Cargill posts Q4 loss on one-time charges, revenue down

Reuters — Cargill Inc. on Thursday became the latest large agribusiness to report disappointing quarterly results as one-time charges and slowing economies in key emerging markets stung the privately held global commodities trader.

Minnesota-based Cargill said it lost a net $51 million in the fiscal fourth quarter ended May 31, compared with a profit of $376 million a year earlier (all figures US$). The year-earlier profit was revised downward from $424 million as the company corrected a charge tied to a Venezuelan currency devaluation.

Revenue fell 22 per cent to $28.4 billion, from $36.2 billion.

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Agribusiness rivals Archer Daniels Midland and Bunge each reported weaker-than-expected results in the past week, despite massive U.S. harvests last year that increased the volume of available grain for the companies to transport, process and store.

The companies, along with Louis Dreyfus, make up the “ABCDs” that dominate global agricultural trade.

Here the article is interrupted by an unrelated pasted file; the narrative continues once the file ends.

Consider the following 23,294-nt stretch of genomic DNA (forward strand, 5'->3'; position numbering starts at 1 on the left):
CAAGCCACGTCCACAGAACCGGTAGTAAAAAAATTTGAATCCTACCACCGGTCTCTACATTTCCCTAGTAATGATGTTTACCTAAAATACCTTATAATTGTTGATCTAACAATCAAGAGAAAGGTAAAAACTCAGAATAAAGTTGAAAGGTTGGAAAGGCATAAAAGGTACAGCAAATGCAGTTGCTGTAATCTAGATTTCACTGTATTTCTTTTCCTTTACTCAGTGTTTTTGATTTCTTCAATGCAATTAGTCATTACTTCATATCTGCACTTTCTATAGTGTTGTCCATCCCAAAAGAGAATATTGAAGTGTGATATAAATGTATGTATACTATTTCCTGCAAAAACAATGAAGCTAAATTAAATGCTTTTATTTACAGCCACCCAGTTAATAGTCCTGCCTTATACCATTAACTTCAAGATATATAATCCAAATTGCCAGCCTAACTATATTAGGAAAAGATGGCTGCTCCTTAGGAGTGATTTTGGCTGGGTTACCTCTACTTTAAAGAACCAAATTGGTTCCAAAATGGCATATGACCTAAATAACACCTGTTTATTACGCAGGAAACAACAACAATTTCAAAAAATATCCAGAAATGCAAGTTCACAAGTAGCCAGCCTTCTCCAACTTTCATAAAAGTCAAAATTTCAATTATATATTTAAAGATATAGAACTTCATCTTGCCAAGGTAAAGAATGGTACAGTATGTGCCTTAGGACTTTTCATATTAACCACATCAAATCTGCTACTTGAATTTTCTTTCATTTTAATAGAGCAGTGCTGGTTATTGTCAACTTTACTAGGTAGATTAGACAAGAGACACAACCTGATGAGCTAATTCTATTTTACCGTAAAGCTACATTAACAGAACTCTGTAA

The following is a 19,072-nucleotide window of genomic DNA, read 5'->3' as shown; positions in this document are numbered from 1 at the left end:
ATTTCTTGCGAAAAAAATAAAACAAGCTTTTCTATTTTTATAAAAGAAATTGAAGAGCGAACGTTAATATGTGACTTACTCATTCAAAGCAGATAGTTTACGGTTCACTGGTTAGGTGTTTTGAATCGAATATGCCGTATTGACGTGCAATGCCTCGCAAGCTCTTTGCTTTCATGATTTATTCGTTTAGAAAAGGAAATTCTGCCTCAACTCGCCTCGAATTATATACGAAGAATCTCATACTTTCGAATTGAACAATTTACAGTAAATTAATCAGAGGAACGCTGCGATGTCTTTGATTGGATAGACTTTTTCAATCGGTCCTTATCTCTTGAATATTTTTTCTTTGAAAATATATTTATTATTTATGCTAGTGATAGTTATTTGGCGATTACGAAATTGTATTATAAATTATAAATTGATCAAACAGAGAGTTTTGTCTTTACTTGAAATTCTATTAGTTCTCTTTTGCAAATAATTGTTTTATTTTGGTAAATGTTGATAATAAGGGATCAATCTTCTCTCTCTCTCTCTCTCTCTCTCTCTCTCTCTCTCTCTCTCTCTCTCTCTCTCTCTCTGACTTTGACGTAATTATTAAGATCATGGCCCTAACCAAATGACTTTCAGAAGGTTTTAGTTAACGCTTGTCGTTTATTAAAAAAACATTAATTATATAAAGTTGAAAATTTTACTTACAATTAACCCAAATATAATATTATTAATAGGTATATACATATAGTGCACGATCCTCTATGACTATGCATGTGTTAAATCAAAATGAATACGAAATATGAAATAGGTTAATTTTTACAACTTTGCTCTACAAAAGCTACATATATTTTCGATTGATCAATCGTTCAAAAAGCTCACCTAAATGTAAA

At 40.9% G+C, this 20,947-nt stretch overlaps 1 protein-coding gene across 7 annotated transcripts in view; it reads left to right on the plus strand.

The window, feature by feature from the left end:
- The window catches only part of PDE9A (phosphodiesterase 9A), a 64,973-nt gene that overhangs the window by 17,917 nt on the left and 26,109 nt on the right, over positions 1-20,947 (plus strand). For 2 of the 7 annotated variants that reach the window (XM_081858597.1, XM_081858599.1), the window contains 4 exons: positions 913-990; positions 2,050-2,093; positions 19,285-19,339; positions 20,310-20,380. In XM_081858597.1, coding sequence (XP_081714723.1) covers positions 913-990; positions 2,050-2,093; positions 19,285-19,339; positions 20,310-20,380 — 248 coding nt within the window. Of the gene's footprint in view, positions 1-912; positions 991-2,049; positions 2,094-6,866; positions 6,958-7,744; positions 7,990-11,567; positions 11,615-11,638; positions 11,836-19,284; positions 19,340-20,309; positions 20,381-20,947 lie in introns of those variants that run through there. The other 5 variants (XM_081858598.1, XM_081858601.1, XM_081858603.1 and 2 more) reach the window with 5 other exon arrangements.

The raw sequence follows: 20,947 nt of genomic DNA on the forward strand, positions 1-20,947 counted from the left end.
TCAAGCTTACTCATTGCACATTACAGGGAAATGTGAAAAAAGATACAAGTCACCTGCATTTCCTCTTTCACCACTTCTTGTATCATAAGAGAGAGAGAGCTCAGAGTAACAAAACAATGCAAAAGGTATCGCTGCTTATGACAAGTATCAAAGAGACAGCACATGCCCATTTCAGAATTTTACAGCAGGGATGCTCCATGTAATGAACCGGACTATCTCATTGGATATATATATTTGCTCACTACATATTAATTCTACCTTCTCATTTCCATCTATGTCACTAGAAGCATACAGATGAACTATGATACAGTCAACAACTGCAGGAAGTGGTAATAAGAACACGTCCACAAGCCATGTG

Cargill’s origination and processing unit profit lagged the year-earlier quarter as large global crop stockpiles limited price volatility and reduced trading opportunities for moving commodities from plentiful regions to areas of scarcity.

The segment was also stung by slow farmer selling in South America and weak results in Ukraine, where a processing plant was evacuated last year after being taken by armed insurgents, Cargill said.

High North American beef prices relative to other meats hurt Cargill’s animal nutrition and protein segment in the quarter while an economic slowdown in emerging markets led to lower earnings in its food and ingredients unit.

But the 150-year-old company defended its investments in less stable regions of the world and said it has a history of rising to challenges.

“We’re working against a socioeconomic environment that isn’t all that conducive to our business model, but we’re fine with that,” chief financial officer Marcel Smits said in an interview.

“We don’t live from quarter to quarter as a private company. At some point in time the markets will turn and we’ve got to make we’re positioned well.”

One-time charges taken in the fourth quarter included asset impairment related to Cargill’s internal resource planning system and another charge tied to the drop in value of Venezuela’s currency.

Smits said the worst of Cargill’s pain from the plummeting bolivar was behind it.

The company’s industrial and financial services segment was a bright spot, turning in a higher year-on-year quarterly profit on good bets on the tumbling crude oil market.

Karl Plume reports on agriculture and ag markets for Reuters from Chicago.

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